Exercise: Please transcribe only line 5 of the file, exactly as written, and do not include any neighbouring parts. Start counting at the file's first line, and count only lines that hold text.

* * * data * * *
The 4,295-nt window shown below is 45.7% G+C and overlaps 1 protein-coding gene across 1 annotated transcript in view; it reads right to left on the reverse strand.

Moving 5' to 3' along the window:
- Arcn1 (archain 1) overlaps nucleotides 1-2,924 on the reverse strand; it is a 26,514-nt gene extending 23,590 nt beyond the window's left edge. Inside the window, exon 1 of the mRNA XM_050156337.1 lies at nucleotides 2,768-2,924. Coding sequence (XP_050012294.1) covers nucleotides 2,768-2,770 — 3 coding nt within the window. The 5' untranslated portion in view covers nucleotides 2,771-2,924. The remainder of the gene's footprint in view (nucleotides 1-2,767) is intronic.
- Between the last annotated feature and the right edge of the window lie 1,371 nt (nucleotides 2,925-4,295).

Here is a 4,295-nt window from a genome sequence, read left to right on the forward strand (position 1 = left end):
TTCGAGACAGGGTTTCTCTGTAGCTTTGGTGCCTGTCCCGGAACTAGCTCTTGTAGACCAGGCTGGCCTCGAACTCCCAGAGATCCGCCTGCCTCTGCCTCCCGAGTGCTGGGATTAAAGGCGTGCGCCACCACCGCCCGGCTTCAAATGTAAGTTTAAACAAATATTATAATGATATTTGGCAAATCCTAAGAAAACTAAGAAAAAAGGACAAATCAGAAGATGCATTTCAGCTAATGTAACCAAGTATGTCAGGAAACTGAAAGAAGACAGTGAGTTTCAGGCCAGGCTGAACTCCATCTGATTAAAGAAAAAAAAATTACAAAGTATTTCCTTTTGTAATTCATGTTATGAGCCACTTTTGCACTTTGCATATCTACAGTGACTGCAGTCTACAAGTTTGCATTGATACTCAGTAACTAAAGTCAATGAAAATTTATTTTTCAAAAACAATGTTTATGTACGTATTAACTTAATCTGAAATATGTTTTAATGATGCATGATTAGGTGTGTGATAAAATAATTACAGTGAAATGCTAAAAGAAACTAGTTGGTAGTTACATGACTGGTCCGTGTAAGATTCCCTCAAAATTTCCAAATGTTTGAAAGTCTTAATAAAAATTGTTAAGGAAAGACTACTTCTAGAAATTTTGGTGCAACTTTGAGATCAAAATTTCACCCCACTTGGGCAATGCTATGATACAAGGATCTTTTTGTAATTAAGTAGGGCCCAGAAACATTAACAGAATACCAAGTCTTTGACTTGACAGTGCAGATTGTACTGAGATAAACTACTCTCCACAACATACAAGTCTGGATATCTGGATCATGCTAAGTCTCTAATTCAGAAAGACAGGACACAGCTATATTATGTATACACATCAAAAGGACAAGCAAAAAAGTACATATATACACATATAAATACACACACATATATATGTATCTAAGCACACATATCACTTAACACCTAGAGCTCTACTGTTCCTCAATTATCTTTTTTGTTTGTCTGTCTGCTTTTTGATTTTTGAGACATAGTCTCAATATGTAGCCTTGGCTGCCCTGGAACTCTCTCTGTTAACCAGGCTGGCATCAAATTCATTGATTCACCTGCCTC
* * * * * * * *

Here is a 4,295-nt window from a genome sequence, read left to right on the forward strand (position 1 = left end):